ABOUT THE SERIES: After seeing coverage of the disappearance and murder of Angie Barlow, Lauren VanSickle has been on a more than three-year pursuit to help authorities track down Barlow's killer. This is the third story of three in this series chronicling the effort to bring Barlow's killer to justice. You can listen to the local podcast, Crime Pursuit, about the Barlow case here. Read Part One of the series here. Read Part Two of the series here. Read Part Three of the series here.
INDIANAPOLIS — Three years of work have come together for Lauren VanSickle.
"Once I got involved, there was no turning back," she said.
VanSickle co-hosts the three part series "In Case I Go Missing for the podcast "Crime Pursuit." It's bringing renewed hope that someone might come forward with more information to help police solve the case.
Barlow, 23, disappeared Oct. 26, 2016, after going to a private party at the Landmark Apartments & Townhomes of Indianapolis.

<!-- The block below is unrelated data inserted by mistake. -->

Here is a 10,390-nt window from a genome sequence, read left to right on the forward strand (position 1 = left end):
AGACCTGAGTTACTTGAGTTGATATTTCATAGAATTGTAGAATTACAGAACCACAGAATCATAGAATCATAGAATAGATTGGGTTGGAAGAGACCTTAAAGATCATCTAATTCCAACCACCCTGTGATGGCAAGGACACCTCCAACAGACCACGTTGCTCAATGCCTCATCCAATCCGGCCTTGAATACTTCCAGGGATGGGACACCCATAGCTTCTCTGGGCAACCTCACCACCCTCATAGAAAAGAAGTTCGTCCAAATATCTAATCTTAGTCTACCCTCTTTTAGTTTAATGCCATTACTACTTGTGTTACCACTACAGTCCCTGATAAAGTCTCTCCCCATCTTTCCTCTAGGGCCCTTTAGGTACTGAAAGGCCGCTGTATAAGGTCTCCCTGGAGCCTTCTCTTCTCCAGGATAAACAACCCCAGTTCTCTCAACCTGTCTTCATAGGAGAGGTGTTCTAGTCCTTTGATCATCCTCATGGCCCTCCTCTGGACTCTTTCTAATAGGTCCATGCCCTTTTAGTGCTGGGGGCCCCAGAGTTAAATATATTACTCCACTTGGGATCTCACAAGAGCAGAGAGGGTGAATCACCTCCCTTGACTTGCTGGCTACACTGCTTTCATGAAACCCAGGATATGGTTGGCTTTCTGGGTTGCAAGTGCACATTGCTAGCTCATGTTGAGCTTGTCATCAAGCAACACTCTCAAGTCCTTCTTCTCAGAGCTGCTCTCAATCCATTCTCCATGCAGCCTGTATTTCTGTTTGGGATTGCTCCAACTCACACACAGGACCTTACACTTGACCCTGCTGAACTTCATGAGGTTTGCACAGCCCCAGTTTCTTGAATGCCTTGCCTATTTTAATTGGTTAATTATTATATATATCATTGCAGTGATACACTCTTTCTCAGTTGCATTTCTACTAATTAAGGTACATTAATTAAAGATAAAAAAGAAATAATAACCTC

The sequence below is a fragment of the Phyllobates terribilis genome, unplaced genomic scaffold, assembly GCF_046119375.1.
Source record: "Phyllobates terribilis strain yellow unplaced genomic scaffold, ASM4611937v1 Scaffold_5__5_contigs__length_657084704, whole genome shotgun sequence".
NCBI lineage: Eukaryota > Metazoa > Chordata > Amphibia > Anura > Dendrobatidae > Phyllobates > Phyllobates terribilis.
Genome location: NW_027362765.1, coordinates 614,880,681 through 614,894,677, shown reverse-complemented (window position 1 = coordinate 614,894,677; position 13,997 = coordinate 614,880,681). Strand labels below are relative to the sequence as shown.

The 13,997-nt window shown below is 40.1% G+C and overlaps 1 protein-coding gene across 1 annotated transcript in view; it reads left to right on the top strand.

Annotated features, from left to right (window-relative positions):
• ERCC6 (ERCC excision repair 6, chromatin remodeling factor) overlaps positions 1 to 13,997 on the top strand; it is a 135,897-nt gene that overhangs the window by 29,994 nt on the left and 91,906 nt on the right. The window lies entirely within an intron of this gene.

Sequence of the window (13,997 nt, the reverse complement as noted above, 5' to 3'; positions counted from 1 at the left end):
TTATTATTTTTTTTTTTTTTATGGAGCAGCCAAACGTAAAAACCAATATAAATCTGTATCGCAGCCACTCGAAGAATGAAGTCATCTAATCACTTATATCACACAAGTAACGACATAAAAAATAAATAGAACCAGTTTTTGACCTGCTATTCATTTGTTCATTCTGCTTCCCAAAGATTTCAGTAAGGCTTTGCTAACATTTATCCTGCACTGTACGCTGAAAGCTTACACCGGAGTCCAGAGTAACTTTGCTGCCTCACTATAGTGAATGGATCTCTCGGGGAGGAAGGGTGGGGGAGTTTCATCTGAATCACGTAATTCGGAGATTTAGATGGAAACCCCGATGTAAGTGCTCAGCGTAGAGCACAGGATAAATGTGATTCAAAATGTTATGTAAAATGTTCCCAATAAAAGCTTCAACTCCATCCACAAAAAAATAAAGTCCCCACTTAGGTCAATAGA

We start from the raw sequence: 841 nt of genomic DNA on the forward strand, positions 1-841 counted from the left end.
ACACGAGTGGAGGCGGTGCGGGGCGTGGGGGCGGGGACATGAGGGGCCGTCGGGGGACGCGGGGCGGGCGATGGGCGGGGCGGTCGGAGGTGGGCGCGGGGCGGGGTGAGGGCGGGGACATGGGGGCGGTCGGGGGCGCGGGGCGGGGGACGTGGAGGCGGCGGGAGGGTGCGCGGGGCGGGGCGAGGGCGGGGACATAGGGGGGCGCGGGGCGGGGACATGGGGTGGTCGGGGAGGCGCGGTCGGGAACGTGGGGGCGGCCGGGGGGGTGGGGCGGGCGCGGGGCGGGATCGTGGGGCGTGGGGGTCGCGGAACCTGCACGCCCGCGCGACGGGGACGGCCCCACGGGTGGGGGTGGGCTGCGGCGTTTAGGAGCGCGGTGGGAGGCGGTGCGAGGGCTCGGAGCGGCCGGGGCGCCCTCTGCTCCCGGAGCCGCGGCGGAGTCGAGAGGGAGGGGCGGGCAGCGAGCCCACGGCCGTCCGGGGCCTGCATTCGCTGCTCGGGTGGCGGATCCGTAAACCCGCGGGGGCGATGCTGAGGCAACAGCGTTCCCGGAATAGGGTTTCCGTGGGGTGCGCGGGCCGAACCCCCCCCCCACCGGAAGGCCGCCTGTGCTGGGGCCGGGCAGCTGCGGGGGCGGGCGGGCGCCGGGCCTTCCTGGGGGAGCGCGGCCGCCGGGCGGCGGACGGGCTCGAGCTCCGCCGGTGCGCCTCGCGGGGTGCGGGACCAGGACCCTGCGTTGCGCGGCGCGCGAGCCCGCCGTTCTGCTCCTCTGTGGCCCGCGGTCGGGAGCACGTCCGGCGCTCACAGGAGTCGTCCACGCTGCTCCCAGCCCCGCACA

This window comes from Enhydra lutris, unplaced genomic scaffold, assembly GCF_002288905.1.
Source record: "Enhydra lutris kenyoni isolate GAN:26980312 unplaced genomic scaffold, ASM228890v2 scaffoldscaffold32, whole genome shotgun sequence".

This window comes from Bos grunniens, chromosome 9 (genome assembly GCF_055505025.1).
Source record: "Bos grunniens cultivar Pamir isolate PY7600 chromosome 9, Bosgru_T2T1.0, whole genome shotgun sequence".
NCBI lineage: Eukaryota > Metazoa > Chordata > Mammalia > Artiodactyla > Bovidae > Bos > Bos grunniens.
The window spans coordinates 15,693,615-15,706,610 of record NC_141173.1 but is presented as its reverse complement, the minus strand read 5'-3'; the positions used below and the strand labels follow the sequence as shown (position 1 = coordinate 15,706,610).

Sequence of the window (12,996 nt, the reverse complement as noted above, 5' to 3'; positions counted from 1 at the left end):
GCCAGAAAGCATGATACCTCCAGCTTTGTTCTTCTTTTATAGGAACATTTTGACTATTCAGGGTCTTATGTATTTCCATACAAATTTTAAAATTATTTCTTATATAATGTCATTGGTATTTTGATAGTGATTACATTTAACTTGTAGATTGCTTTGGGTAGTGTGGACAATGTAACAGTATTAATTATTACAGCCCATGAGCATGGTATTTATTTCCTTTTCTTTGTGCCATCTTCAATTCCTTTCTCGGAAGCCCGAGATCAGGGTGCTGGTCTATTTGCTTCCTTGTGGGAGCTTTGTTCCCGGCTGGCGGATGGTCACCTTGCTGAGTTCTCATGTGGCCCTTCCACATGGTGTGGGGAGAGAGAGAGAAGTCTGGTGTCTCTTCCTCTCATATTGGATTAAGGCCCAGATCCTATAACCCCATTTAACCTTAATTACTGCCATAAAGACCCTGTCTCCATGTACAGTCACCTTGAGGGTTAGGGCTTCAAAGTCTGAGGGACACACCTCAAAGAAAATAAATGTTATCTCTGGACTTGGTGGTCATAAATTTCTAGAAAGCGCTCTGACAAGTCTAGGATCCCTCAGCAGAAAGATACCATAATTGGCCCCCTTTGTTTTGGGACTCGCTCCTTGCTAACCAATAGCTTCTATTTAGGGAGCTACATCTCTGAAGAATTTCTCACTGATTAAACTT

"She arrived to the home, she sent a text that said here's the address in case I go missing, which sadly turned into a very prophetic message to her friend," VanSickle said.
Along with that text message, Barlow took a Snapchat video as she got ready for the party where she worked that night.
Eight months later on June 20, a body was found buried in the backyard of a home in the 5300 block of East 43rd Street on the northeast side of Indianapolis. The next day, the body was confirmed to be Barlow.
"She was our daughter. She was a granddaughter. She's got three little sisters who absolutely adored her," Christina Kramer, Barlow's mother, said.
For more than three years, Kramer has been the glue holding her family together. She has stayed strong for her loved ones while they all grieve, along with making sure Barlow's memory is kept alive.
"Who better to advocate for you than your mom? Because nobody on this planet will ever love you more than your mom," Kramer said.
Until police make an arrest, Barlow's family and people like VanSickle are committed to keeping her story alive.
"Somebody has to do it," Kramer said. "The missing and murdered can't speak for themselves."
RTV6 asked IMPD Chief Randal Taylor about crime podcasts focusing on unsolved cases. Taylor said he's aware of them and encourages it if they're being safe and doing good work that could help police.
“If it’s generating conversation, especially if it’s generating conversations with people who have information on that crime and they’re going to share that information, then I’ll be all for it," Taylor said.